Thursday 18 January 2018

City braced for deadly disease after test-run

The major Ebola alert exercise at the Mater in Dublin yesterday
The major Ebola alert exercise at the Mater in Dublin yesterday
The major Ebola alert exercise at the Mater in Dublin yesterday
The major Ebola alert exercise at the Mater in Dublin yesterday
The major Ebola alert exercise at the Mater in Dublin yesterday
Gardai pictured during a major incident exercise involving a potentially contagious patient at the Mater Misericordiae Hospital, Dublin

It's was like a scene straight from a movie when the Mater Hospital did a dry run of what would happen in the event of an Ebola case here.

These dramatic pictures show healthcare workers in full head-to-toe protective gear with helmets getting ready to receive a pretend patient.

Gardai with flashing sirens led the ambulance to the hospital for the reconstruction of events.

The ambulance doors swung open and the stretchered case was brought into the hospital.

It was all part of a test of the hospital's National Isolation Unit's ability to cope with a case of Ebola.


The major incident simulation was based on a scenario where an individual presents at the hospital with a suspected case of the disease.

It's was centred around testing its preparedness for an outbreak of the disease.

The real-time response saw a section of Berkeley Road outside the hospital cordoned off for 20 to 30 minutes during the exercise at 12 noon.

"Other countries have done this. It will be all supervised so that we can critique all health workers to see if they are doing things properly. Better to make mistakes in a dry run before the real case arrives," said Dr Jack Lambert, Mater Hospital infectious disease consultant, prior to the dry run.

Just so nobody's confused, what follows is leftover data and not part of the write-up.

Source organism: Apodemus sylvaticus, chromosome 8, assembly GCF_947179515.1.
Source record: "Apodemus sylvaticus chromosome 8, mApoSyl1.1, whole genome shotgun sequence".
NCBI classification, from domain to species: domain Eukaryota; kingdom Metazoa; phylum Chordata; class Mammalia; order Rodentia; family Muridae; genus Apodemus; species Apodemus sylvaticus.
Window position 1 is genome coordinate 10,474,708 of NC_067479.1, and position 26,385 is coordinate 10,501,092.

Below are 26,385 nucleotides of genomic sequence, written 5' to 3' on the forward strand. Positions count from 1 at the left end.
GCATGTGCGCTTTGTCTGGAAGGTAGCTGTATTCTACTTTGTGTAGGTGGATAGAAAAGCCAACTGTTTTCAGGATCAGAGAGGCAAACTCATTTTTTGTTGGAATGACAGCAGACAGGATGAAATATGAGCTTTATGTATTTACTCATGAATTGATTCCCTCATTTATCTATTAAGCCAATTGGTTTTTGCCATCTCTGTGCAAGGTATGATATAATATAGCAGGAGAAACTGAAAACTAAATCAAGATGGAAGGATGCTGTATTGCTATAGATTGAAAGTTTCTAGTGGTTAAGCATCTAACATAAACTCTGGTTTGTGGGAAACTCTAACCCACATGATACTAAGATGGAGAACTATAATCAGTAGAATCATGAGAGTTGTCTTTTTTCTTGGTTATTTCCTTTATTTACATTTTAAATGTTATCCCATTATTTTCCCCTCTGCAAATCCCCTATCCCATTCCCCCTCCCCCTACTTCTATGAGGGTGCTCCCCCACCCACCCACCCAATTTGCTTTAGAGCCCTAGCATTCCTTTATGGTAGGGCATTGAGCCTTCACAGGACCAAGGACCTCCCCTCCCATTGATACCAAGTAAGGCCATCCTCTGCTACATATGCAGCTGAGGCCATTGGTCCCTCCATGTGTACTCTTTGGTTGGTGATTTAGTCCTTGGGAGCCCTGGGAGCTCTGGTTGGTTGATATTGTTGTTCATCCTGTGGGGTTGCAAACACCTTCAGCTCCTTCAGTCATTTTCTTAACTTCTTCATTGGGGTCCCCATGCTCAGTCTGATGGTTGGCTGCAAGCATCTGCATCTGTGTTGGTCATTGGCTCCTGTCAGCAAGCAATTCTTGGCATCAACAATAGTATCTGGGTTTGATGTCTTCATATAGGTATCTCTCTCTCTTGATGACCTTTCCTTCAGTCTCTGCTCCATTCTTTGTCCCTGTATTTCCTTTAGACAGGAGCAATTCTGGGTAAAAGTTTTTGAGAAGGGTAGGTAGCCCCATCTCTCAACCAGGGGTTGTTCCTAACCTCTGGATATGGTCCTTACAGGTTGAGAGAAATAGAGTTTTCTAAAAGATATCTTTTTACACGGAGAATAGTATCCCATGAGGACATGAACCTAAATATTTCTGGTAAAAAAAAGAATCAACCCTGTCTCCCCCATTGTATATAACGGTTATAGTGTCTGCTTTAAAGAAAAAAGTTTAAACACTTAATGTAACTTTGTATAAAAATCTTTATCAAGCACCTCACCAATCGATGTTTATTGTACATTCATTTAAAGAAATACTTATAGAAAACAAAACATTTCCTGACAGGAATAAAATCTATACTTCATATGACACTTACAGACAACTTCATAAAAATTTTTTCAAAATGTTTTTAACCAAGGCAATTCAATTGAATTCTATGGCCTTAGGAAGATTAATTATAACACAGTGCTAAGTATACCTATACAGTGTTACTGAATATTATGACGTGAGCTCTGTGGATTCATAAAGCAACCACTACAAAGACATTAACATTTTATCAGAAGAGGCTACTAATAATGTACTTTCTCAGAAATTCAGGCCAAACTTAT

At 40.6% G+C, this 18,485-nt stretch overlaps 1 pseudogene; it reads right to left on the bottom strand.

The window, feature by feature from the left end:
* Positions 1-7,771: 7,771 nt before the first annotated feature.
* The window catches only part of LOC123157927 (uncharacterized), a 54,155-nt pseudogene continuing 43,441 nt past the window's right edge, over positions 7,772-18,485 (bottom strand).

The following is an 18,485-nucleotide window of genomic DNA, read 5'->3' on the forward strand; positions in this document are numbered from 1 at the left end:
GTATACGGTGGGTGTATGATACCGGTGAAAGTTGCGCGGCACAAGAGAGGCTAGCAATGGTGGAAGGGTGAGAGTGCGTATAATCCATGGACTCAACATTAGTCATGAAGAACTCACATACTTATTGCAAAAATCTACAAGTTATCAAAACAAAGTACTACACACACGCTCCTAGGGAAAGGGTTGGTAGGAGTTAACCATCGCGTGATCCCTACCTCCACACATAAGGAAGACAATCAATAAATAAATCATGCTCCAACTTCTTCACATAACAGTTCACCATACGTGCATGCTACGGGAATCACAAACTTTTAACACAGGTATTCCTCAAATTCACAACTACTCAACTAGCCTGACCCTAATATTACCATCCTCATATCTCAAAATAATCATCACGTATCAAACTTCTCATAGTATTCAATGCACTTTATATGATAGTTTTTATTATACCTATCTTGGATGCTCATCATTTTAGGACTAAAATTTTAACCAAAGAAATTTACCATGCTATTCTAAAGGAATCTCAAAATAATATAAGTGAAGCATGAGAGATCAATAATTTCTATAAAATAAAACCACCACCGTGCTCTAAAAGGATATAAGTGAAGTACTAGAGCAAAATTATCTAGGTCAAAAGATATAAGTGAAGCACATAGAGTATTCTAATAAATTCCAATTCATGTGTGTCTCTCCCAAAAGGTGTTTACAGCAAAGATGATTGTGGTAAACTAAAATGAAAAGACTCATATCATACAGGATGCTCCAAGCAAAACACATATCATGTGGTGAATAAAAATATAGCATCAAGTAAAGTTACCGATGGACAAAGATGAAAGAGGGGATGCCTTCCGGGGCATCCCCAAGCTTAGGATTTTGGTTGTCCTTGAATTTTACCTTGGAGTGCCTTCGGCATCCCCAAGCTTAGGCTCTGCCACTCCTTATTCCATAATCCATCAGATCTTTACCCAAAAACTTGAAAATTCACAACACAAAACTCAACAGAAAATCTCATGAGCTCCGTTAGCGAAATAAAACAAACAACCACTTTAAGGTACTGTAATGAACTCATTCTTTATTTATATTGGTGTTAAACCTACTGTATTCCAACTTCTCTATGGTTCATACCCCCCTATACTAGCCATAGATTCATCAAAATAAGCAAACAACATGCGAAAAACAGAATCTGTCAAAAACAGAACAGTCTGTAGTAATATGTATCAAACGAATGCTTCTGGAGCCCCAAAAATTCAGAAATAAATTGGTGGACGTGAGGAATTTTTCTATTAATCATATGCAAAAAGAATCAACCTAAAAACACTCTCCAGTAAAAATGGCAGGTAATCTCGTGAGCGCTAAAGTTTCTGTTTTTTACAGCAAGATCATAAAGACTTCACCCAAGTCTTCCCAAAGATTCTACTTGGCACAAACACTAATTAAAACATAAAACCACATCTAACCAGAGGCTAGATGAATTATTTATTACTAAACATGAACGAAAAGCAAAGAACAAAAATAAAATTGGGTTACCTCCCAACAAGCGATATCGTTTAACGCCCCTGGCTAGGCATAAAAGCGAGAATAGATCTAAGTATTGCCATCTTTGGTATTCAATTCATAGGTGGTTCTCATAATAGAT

"Staff will be evaluated at all stages, assessing patients. We will test staff putting on the special protection gear and taking off the gear. That is where the mistakes are going to take place," he added.

Doctors currently have guidelines on how they should respond in the case of someone displaying symptoms of fever if they have come back from one of the west African countries which are still experiencing outbreaks.

Several false alarms have already taken place, including one at the Mater last week when a woman with flu-like symptoms was rushed there from West Dublin by paramedics in hazmat suits. She was tested and soon given the all-clear having been taken to the National Isolation Unit in the hospital as a precaution.

Health unions have called for more training of staff amid fears one or two cases could arise.


In a statement the Mater said it was conducting the exercise as part of its "major incident planning".

The exercise would involve "all services that might potentially be called upon to assist with the evaluation and management of a potential admission to the National Isolation Unit." Ambulances, Dublin Fire Brigade and gardai as well as hospital staff were all involved. A spokesman said the exercise was successful and had been of "significant assistance".

The World Health Organization (WHO) is monitoring the ongoing outbreak of Ebola in West Africa where approvimately 5,000 people have died.

The body issued an international alert in March and the epidemic has become the largest ever outbreak of the disease.

To date, no confirmed cases of Ebola have been identified in Ireland. Health experts say that the overall risk of a case being brought into Ireland is "low."

The disease has an incubation period of about three weeks, and only becomes contagious when a victim shows symptoms.


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